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Mol Cell Biol. 1997 Feb;17(2):564-70.

Functional nucleotide excision repair is required for the preferential removal of N-ethylpurines from the transcribed strand of the dihydrofolate reductase gene of Chinese hamster ovary cells.

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Department of Biology, New York University, New York, New York 10003, USA.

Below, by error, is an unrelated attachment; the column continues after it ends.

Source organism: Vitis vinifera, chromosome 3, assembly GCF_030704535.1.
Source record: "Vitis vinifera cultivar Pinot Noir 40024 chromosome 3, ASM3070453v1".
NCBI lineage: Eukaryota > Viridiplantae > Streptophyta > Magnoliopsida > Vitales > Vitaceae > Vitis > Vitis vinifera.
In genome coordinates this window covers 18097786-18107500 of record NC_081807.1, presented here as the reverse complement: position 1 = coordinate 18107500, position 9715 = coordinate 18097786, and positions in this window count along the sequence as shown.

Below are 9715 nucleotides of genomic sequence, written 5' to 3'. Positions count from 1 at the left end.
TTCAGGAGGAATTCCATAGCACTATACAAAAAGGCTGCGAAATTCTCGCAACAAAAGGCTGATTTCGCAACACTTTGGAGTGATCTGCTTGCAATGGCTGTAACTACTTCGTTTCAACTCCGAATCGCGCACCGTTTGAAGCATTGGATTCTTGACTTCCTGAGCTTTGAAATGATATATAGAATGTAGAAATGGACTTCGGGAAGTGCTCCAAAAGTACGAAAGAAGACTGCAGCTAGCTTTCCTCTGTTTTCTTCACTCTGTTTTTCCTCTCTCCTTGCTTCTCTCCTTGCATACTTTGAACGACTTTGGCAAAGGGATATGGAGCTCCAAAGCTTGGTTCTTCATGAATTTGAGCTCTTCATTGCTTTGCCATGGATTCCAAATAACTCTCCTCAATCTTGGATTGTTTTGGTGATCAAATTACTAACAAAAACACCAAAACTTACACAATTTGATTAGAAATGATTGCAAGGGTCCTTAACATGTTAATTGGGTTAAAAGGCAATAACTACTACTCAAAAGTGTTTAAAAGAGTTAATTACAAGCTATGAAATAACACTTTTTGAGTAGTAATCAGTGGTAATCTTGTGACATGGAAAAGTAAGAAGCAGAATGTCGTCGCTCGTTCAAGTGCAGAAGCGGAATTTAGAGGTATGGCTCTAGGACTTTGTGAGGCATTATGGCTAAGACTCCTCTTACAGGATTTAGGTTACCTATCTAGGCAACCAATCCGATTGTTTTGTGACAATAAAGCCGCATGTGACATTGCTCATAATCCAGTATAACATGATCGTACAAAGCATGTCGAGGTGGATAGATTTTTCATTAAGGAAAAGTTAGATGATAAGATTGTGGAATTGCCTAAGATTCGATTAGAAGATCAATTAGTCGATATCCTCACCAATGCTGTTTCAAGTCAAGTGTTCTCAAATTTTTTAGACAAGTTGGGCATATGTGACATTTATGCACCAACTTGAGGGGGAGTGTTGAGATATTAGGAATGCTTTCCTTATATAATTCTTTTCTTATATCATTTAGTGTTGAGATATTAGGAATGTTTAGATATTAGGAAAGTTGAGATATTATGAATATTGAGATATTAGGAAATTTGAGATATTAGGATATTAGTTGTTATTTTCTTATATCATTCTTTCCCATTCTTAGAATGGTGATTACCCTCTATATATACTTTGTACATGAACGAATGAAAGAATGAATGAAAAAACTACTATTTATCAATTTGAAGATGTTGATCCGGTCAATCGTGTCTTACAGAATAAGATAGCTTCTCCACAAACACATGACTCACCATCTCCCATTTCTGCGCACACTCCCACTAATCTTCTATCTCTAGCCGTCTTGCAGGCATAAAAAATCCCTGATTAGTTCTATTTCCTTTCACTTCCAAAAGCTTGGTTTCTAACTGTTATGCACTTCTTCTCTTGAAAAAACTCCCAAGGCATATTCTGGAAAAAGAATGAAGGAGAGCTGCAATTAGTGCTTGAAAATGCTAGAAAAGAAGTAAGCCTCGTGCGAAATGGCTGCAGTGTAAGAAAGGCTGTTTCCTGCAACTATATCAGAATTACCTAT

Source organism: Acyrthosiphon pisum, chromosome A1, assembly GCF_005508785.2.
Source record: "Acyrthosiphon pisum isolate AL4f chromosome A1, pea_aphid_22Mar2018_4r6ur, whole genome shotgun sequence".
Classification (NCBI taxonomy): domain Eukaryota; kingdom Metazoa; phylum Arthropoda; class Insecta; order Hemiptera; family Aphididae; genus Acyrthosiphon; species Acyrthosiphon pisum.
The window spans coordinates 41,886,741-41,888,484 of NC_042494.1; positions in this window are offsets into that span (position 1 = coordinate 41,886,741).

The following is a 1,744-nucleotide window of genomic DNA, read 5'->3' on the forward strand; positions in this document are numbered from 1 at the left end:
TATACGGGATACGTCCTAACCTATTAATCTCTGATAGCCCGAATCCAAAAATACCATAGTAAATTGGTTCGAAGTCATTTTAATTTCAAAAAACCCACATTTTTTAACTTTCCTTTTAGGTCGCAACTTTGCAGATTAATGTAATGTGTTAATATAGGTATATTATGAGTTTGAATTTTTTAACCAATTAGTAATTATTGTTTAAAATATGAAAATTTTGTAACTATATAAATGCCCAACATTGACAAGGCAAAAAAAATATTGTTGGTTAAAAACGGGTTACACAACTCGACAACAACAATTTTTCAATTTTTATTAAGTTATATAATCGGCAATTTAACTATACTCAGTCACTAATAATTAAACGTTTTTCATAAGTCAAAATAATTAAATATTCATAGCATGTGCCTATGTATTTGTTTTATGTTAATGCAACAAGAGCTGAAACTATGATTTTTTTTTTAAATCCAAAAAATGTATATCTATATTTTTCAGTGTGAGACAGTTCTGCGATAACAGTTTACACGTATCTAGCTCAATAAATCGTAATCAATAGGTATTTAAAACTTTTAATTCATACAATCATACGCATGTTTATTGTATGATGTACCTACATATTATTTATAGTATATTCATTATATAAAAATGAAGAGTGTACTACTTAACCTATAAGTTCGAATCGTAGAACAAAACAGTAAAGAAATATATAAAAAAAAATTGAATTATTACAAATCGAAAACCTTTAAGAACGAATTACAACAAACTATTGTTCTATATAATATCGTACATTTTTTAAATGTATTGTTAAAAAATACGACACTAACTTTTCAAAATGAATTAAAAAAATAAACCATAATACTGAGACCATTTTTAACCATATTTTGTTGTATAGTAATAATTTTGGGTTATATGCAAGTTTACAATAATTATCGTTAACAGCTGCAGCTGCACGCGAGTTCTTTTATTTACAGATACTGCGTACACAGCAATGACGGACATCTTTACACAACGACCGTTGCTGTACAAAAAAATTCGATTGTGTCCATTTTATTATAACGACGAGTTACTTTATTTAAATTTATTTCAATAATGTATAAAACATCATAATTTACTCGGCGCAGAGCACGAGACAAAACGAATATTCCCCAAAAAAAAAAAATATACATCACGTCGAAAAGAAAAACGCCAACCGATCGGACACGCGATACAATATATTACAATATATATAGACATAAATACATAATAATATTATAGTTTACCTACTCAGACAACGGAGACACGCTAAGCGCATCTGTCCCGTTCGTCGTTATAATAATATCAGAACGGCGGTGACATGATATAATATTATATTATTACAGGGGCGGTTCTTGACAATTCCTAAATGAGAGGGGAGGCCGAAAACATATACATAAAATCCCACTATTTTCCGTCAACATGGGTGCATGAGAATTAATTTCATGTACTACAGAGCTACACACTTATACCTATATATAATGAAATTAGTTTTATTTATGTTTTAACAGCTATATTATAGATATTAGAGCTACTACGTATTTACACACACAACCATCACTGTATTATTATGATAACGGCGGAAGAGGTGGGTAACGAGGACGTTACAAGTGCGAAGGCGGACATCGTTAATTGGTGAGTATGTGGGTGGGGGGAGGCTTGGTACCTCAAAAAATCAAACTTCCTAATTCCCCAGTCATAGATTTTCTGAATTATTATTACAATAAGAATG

Transcription-coupled repair of DNA adducts is an essential factor that must be considered when one is elucidating biological endpoints resulting from exposure to genotoxic agents. Alkylating agents comprise one group of chemical compounds which modify DNA by reacting with oxygen and nitrogen atoms in the bases of the double helix. To discern the role of transcription-coupled DNA repair of N-ethylpurines present in discrete genetic domains, Chinese hamster ovary cells were exposed to N-ethyl-N-nitrosourea, and the clearance of the damage from the dihydrofolate reductase gene was investigated. The results indicate that N-ethylpurines were removed from the dihydrofolate reductase gene of nucleotide excision repair-proficient Chinese hamster ovary cells; furthermore, when repair rates in the individual strands were determined, a statistically significant bias in the removal of ethyl-induced, alkali-labile sites was observed, with clearance occurring 30% faster from the transcribed strand than from its nontranscribed counterpart at early times after exposure. In contrast, removal of N-ethylpurines was observed in the dihydrofolate reductase locus in cells that lacked nucleotide excision repair, but both strands were repaired at the same rate, indicating that transcription-coupled clearance of these lesions requires the presence of active nucleotide excision repair.

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